The Effect and Mechanisms of Chemotherapy in Recruit Inflammatory Cells into Tumor Microenvironment of Lung Cancer Patients

Project: A - Government Institutionb - Ministry of Science and Technology

Description

Lung cancer remains the leading cause of cancer death worldwide. Emerging evidence suggests that, in addition to genetic/metabolic changes of the tumor itself, tumor microenvironments play a crucial role in tumor initiation and progression, as well as in mediating drug resistance. We have reported that increasing circulating CD14+S100A9+ MDSC is correlated with poor treatment response of chemotherapy and shorter progression-free survival. The clinical importance of MDSCs recruiting to tumor microenvironment needed to be evaluate. This 3-year project is aim to study the mechanisms of tumor recruiting S100A9+ MDSC to tumor site. In the first year, we will use the trans-well co-culture system and proteomic/microarray analysis to study the possible mechanisms of recruitment of S100A9+ MDSC to tumor site by using different lung cancer cell lines. To identify possible up-regulation receptors and pathways involving in the different type of cancer cells. In second year, animal model of MDSC migration in the cancer bearing mice will be established. The interaction between MDSCs and cancer cells will be confirmed. In the third year, we will validate the finding of previous study from patient serum and PBMC. Mediators and intracellular signals will be investigated. Parellel to the in vitro study, clincial relevance of chemotherapy and MDSC will be studied in an observational clinical study. Results from this study will help us gain insight into mechanisms of tumor recruitment of MDSC, and the effects of chemotherapy to MDSC. Potentially, novel treatments targeting those cells or related signals could be considered as effective anticancer strategy in the future.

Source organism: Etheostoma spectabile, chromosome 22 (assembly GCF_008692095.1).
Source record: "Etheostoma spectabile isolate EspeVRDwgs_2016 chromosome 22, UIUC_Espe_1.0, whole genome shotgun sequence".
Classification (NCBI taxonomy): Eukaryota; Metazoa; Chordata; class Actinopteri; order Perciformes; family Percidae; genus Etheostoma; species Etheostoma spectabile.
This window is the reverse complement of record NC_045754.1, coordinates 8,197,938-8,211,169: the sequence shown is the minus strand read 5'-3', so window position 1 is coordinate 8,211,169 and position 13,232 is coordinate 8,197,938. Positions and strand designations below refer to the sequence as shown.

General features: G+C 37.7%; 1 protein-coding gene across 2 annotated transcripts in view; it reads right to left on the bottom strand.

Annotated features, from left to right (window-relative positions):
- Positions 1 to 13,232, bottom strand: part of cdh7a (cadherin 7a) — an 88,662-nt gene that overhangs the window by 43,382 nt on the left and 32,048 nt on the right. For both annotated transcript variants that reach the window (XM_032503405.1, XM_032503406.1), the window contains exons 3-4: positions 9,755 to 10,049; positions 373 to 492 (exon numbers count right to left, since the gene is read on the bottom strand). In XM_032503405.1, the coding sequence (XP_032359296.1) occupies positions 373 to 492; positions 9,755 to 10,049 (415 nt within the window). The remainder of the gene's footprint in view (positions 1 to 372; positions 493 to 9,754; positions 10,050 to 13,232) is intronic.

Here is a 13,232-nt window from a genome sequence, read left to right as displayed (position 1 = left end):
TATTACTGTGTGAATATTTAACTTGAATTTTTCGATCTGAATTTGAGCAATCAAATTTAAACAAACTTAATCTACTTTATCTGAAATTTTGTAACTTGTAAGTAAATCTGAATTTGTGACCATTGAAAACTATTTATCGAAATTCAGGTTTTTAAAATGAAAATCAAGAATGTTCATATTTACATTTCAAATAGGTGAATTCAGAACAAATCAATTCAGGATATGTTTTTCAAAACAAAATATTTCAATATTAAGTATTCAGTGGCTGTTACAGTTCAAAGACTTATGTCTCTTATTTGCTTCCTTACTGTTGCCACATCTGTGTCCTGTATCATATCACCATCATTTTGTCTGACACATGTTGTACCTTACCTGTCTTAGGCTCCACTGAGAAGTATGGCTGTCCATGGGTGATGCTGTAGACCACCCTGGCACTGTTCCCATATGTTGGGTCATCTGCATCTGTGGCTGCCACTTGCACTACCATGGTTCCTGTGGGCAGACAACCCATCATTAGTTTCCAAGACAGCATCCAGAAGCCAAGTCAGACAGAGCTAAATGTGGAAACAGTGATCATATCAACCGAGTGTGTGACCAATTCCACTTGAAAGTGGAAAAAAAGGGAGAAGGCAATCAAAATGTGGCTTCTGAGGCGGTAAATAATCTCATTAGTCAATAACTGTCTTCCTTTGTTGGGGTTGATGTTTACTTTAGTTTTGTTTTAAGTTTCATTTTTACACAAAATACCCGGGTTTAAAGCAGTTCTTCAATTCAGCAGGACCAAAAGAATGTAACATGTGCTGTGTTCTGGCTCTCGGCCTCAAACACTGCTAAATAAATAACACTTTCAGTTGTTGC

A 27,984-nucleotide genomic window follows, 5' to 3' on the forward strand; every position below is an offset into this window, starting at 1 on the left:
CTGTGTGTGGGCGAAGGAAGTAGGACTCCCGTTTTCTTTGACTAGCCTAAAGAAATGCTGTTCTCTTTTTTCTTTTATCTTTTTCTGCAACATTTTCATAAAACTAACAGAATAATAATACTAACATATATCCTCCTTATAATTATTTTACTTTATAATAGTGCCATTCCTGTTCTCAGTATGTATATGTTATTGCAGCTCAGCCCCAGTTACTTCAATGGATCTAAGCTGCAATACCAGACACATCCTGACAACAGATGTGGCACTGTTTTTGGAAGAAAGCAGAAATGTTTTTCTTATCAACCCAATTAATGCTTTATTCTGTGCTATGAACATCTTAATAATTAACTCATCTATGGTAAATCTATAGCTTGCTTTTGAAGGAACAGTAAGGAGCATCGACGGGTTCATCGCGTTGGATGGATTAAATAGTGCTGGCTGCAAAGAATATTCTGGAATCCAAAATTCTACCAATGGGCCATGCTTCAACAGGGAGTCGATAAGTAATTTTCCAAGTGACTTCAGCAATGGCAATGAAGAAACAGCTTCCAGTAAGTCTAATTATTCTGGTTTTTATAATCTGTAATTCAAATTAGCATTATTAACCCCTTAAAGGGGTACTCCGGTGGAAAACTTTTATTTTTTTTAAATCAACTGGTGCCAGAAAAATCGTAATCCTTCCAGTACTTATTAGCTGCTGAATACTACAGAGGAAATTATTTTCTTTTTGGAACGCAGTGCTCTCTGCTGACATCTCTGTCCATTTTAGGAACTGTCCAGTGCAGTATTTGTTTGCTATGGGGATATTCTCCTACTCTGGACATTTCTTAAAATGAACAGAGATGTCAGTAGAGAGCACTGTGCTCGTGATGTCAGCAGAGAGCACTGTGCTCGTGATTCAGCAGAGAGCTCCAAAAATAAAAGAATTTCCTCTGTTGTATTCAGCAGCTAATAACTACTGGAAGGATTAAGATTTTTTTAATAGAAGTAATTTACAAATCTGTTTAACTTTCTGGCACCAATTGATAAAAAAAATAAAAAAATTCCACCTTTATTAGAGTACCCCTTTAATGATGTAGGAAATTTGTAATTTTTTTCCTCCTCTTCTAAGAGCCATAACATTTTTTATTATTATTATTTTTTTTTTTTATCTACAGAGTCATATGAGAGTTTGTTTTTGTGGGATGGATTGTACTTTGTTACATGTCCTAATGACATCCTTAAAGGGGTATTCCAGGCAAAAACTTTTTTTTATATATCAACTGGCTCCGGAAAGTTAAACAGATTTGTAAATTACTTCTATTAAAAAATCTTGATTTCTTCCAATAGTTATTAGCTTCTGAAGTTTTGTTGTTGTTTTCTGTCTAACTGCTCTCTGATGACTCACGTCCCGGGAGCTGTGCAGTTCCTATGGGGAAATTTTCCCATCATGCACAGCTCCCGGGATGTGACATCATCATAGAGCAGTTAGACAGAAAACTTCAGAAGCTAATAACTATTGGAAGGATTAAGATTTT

StatusFinished
Effective start/end date8/1/157/31/16

Keywords

  • Lung cancer
  • chemotherapy
  • myeloid derived suppressor cell
  • tumor microenvironment